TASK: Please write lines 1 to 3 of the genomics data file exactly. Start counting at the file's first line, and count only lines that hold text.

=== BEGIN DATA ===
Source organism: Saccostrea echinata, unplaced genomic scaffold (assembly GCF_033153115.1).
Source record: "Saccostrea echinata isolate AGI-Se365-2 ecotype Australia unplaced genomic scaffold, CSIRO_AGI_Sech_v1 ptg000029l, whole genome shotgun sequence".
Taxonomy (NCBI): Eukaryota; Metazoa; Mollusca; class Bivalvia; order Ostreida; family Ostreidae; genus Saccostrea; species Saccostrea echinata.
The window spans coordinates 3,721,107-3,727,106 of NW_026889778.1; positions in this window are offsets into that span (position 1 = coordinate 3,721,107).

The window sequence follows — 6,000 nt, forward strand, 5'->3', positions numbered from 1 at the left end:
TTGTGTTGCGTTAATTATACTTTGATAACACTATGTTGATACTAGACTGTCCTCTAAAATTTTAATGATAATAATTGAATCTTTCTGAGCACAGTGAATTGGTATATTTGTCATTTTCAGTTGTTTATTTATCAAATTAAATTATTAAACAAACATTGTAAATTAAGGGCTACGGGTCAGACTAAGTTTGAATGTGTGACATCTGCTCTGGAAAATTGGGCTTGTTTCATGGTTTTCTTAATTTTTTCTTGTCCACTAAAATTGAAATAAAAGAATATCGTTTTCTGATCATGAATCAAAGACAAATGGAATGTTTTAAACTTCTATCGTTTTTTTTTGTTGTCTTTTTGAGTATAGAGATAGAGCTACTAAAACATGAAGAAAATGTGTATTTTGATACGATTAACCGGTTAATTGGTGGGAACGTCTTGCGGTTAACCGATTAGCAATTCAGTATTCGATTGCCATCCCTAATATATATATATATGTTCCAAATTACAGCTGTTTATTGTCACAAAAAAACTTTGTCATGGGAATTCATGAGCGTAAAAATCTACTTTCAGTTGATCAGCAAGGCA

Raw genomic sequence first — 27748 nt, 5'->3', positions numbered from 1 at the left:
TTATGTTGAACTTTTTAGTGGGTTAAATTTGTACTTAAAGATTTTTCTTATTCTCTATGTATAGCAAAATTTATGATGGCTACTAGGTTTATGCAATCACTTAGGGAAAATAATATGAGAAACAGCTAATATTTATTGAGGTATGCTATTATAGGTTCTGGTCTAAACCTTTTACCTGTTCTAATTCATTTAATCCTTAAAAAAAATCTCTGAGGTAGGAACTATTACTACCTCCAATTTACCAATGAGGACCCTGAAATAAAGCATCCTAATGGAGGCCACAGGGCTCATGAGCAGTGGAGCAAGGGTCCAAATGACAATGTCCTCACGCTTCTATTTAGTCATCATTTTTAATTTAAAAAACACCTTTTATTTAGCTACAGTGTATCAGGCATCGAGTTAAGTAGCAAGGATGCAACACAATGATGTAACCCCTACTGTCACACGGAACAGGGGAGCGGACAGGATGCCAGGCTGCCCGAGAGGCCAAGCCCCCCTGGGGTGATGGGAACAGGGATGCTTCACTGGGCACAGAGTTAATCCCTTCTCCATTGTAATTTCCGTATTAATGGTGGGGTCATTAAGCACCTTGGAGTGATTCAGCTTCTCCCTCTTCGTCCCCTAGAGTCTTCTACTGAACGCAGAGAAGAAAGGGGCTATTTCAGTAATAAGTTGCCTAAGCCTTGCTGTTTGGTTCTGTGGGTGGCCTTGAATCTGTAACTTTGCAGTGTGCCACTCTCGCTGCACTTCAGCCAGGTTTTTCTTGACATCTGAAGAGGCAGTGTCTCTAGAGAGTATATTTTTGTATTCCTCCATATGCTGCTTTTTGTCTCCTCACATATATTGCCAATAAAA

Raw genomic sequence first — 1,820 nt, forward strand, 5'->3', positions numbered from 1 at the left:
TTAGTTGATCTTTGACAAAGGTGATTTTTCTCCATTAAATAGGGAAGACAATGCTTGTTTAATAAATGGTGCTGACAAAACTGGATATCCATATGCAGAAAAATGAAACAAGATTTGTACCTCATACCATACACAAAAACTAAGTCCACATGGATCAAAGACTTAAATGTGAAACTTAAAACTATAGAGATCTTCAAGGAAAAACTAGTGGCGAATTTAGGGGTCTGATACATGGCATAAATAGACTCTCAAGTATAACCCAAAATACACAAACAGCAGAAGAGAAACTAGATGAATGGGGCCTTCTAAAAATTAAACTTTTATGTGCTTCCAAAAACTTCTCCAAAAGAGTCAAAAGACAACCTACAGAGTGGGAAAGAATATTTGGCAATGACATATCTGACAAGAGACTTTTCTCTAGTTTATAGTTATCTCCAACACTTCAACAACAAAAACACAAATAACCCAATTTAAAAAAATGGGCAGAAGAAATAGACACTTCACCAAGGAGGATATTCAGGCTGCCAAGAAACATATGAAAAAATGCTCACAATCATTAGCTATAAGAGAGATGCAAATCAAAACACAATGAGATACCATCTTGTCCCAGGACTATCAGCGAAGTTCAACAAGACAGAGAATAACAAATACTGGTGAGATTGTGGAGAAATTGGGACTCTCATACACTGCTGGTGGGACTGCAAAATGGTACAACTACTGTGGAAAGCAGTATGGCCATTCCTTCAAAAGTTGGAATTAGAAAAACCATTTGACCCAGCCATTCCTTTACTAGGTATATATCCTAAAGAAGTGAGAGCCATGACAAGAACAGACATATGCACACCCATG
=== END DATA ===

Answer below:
Source organism: Saccostrea echinata, unplaced genomic scaffold (assembly GCF_033153115.1).
Source record: "Saccostrea echinata isolate AGI-Se365-2 ecotype Australia unplaced genomic scaffold, CSIRO_AGI_Sech_v1 ptg000029l, whole genome shotgun sequence".
Taxonomy (NCBI): Eukaryota; Metazoa; Mollusca; class Bivalvia; order Ostreida; family Ostreidae; genus Saccostrea; species Saccostrea echinata.